Pace Bus on Shoulder program begins

November 14, 2011 9:52:37 AM PST
A new program allowing Pace buses to ride on the shoulder of the Stevenson Expressway started Monday.

Since the Bus on Shoulder program cuts down on the time it takes to get to the city, commuters ABC7 talked to Monday had positive reviews.

Michelle Hack got to work 30 minutes early on Monday.

"I start work at 8 o'clock, and it's nice because I no longer have to call in to tell them I'm running behind because of traffic," said Hack, who rides the Pace bus from Bolingbrook to her job in the East Loop.

The two-year pilot program will allow buses from Pace routes 755 and 855 to ride on the shoulder of certain portions of the Stevenson during weekday rush hour. Route 755 goes from Plainfield to the Illinois Medical District. Route 855 serves Plainfield, Romeoville, Bolingbrook, Burr Ridge and Chicago's Loop.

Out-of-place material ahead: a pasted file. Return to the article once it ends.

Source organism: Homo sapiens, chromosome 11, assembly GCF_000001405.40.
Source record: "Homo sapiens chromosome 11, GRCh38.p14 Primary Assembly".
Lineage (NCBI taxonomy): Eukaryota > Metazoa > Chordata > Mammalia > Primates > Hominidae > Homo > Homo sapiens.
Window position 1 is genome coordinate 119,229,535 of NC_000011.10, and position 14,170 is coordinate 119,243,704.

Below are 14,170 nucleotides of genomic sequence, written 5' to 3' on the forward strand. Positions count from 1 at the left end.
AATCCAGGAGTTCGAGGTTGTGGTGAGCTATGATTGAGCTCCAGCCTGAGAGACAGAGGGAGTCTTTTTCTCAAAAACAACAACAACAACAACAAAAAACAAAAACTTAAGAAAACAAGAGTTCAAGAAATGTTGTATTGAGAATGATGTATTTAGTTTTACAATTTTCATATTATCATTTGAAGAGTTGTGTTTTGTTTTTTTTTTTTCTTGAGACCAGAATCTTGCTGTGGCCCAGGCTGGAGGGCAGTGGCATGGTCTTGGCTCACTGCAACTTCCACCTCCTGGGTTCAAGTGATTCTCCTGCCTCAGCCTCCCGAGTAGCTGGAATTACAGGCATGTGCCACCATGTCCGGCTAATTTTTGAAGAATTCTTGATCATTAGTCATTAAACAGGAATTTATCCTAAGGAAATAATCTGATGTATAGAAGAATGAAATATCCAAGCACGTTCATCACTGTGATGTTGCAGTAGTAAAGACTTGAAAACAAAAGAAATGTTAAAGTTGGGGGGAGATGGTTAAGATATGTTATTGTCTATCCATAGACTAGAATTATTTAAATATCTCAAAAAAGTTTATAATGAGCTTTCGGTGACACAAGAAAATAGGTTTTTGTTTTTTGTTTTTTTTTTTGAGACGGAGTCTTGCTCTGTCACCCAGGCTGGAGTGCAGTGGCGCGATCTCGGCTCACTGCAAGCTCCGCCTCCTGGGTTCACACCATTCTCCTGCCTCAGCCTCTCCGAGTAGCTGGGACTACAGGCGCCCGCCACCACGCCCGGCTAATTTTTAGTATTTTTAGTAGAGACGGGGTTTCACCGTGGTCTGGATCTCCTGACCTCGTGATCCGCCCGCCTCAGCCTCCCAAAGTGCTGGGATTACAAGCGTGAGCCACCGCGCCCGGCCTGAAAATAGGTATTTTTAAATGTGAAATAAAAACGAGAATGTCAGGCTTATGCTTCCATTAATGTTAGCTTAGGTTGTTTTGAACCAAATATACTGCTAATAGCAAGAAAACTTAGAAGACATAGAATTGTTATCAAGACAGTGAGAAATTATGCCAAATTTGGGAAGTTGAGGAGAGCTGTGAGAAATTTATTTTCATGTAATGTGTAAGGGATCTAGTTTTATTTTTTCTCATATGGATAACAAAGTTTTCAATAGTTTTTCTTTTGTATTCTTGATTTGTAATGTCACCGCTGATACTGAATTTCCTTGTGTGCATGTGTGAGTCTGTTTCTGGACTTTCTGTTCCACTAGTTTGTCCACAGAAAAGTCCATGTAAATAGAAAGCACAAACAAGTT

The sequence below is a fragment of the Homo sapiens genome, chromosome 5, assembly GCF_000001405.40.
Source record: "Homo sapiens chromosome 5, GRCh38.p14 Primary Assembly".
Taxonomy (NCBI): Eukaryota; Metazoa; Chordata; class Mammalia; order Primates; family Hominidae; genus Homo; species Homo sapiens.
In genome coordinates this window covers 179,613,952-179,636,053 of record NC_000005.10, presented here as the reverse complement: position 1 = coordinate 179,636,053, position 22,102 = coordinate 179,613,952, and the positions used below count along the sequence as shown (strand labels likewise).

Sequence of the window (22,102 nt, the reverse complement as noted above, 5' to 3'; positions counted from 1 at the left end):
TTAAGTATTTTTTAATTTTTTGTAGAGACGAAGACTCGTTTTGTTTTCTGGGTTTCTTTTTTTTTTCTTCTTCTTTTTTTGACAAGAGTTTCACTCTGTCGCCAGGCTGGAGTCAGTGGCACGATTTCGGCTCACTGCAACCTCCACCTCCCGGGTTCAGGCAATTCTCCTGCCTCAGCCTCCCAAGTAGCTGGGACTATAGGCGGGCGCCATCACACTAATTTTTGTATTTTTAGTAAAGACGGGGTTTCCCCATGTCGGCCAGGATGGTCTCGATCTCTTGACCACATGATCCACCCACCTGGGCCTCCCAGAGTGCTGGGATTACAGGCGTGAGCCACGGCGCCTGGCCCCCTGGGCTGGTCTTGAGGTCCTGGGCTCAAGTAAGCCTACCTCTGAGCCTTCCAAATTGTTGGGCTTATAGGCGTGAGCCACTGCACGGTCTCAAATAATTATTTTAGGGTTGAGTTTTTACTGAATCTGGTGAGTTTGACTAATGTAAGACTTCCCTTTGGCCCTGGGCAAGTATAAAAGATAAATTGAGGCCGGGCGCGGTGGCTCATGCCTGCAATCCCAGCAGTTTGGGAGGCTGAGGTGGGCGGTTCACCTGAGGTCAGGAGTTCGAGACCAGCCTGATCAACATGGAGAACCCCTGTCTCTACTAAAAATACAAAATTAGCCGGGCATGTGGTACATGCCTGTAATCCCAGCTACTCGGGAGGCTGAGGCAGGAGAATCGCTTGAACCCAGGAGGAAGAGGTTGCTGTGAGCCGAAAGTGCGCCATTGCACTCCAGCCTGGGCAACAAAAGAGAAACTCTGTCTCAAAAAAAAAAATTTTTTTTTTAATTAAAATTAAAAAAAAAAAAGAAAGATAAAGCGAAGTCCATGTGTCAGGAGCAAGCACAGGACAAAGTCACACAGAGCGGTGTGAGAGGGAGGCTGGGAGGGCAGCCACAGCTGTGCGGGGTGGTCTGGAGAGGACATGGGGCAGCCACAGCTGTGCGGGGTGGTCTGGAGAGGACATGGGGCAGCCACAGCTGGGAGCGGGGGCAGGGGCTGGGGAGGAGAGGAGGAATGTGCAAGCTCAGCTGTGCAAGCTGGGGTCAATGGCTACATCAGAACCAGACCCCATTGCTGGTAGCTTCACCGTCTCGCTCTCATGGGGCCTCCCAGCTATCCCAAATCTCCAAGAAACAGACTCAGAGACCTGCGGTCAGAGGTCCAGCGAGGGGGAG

The coach-style buses will only use the shoulder when traffic in the regular lanes slows to less than 35 mph.

A round-trip ticket costs $8, much less than it costs to park downtown for a work day. Commuters on board can also use free WiFi, which some said helped them to get some work done Monday morning.

Chopper7HD spotted the buses bypassing Stevenson traffic.

"It did work for me this morning. It took about 15 minutes off my commute," another Pace commuter Johanna Sanchez said.

"It's pretty cool. We were passing real good, and we were driving real good and smoothly," said Maria Correa, also a commuter.

Pace officials say they hope the new program will double ridership.

"It's not gonna take too long before people who are driving see that bus going down the shoulder, and it's getting downtown faster than they are. They see how much it cost to park downtown-- we have free park and rides in the suburbs. It won't be long before they give us a try," Pace spokesperson Patrick Wilmot told ABC7.

Illinois Gov. Pat Quinn has been touting Bus on Shoulder as a landmark step toward reducing the Chicago area's congestion, which is second worst in the nation.

If the pilot program is a success, the plan is to expand it.

"We're aggressively looking at I-90, the Jane Adams. There's other applications that have a lot of potential here," Wilmot said.

For more information on the Bus on Shoulder program, visit

(The Associated Press contributed to this report.)

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